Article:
IT happened two years late but the wait was well worth it. On Tuesday, January 17, the Centre for Black Culture and International Understanding (CBCIU), Osogbo, Osun State rolled out the drums for a three-in-one celebration: the 50th anniversary of the Osogbo Artists’ Movement, launch of the Centre’s journal and a DVD of Orisa Dances of Nigeria.
Back in the 60s, when the late German linguist and teacher, Ulli Beier and his wife, Georgina, began organising art workshops for talented young people in and around Osogbo, little did they realise they were laying the foundation of what would become a global phenomenon.
Though the German couple had held an earlier workshop in 1963, it was products of the very successful 1964 training –Jimoh Buraimoh, Taiwo Olaniyi (Twins Seven-Seven), Muraina Oyelami and Adebisi Fabunmi– that exploded creatively alongside Rufus Ogundele and Jacob Afolabi from the first training to become foundation members of the Osogbo Artists Movement.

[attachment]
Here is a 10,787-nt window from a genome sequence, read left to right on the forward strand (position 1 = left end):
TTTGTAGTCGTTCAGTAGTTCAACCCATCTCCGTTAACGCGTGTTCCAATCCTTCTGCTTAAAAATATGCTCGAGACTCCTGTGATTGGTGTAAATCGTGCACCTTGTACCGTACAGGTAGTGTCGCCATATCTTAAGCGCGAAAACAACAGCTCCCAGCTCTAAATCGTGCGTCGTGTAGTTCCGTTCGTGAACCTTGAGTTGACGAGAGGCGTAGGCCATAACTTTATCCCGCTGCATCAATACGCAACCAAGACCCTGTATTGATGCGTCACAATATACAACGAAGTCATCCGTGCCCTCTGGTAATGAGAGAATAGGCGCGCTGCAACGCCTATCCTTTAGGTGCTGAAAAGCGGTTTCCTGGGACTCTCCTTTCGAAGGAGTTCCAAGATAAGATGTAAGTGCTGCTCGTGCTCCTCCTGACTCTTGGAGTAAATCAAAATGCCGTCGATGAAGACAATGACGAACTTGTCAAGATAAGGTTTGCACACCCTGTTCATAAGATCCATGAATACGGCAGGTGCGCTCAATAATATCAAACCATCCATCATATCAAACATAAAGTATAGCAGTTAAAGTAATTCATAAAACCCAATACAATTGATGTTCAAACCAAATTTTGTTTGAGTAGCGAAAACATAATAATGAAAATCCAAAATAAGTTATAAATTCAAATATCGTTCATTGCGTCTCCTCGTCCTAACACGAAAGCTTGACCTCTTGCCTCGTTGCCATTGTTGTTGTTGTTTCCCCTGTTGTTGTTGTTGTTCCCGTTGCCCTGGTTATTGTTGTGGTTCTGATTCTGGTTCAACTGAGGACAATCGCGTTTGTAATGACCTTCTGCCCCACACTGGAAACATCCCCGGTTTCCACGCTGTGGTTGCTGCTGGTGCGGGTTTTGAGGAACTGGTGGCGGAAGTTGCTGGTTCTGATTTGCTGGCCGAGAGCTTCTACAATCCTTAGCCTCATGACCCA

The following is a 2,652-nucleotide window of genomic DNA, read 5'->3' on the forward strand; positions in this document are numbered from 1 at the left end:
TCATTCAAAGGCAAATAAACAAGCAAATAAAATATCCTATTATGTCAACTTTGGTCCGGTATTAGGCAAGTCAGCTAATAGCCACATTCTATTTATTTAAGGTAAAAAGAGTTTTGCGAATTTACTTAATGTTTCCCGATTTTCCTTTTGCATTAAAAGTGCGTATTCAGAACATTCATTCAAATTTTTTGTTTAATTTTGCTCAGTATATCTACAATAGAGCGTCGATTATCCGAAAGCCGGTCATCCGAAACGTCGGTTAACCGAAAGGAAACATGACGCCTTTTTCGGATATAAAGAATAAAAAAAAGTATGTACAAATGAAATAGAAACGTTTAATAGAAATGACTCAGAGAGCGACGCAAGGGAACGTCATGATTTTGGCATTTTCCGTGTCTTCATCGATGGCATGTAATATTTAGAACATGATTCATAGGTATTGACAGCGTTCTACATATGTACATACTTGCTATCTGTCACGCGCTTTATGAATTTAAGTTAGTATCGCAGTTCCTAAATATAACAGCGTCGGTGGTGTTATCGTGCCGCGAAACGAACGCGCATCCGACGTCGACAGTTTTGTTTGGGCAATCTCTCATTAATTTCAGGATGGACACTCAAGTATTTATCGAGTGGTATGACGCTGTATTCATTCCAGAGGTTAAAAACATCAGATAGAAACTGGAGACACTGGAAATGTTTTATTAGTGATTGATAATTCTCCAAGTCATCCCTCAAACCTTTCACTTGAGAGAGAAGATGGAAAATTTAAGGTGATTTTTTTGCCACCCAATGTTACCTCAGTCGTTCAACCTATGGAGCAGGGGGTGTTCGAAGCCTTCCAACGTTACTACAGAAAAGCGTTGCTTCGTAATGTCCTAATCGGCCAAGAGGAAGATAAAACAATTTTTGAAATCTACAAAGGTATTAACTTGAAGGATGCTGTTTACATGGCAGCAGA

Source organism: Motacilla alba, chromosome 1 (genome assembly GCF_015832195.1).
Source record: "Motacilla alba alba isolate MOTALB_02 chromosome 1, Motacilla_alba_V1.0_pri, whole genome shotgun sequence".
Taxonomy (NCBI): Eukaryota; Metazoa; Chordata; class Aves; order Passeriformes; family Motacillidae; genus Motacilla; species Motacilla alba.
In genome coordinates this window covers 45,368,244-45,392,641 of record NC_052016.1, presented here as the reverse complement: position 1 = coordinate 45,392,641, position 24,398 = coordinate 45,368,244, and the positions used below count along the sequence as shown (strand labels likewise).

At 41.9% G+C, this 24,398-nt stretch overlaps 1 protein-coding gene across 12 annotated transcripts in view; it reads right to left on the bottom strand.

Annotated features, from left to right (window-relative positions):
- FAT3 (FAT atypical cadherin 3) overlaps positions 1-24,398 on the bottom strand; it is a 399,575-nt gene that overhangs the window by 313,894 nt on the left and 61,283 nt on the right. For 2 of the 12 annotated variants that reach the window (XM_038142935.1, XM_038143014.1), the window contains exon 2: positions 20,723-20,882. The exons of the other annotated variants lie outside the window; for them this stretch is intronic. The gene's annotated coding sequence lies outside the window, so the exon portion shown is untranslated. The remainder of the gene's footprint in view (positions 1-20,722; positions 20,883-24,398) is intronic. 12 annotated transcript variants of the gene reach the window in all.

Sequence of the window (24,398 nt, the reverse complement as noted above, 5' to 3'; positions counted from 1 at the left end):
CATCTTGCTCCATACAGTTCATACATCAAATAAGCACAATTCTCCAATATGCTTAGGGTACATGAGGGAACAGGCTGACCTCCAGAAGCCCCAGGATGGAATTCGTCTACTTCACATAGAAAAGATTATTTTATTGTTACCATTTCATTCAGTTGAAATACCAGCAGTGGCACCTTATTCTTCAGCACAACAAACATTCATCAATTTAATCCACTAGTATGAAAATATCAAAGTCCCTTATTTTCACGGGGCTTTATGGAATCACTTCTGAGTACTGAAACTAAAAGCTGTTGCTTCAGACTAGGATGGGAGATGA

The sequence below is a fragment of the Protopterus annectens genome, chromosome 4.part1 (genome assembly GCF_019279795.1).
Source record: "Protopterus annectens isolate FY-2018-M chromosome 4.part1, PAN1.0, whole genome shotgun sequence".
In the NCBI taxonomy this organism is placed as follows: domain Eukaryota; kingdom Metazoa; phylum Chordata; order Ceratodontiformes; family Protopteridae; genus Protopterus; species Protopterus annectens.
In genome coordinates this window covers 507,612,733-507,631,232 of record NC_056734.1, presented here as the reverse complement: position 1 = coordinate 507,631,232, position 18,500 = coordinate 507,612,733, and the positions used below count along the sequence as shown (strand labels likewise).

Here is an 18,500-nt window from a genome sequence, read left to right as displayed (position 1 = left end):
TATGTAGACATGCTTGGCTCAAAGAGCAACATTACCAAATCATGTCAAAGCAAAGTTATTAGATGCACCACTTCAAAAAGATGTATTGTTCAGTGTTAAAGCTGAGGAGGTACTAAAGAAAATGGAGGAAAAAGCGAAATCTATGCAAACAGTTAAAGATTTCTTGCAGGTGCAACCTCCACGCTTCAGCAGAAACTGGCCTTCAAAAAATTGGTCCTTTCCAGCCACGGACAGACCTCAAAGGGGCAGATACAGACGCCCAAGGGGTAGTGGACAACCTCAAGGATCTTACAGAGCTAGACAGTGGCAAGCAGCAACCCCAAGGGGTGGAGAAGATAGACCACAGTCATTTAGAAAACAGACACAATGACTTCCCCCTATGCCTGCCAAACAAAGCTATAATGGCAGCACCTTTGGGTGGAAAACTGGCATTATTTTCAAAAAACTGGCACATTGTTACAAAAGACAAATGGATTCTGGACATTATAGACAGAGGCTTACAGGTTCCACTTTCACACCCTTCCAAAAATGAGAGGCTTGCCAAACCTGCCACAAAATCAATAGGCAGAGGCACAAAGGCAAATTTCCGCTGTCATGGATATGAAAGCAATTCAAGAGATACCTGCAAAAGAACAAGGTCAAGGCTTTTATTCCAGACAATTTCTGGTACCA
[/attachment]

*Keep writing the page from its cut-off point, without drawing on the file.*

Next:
It was these people—though three (Ogundele, Afolabi and Olaniyi) that have since passed on—that were celebrated by the CBCIU two years after the Golden Anniversary ought to have held.
“We planned this exhibition for 2014 which would have meant 50 years since the commencement of the Osogbo Artists Movement but due to lack of sponsorship, it had been dragging since then till now when we are able to get sponsors,” Eesa of Iragbiji and one of the celebrators, Chief Muraina Oyelami, offered on why the event was delayed.
He added: “We didn’t want to call it 52 or 53 years; we want to make it a round figure because mathematically, 1964 to 2017 is more than 50. The main reason is to remember how we started and the contributions of people like Ulli, Georgina Beier, Suzanne Wenger, and writers like Ezekiel Mphalele, Professor Wole Soyinka, JP Clark, and Christopher Okigbo.”
His long-time collaborator, Chief Buraimoh, agrees, disclosing that “The essence of the exhibition is to re-launch the Osogbo Artists. It’s about 52 years ago that we started and we think it’s a golden year that we have to mark. Though it is coming two years late, we thank God that we are still living.”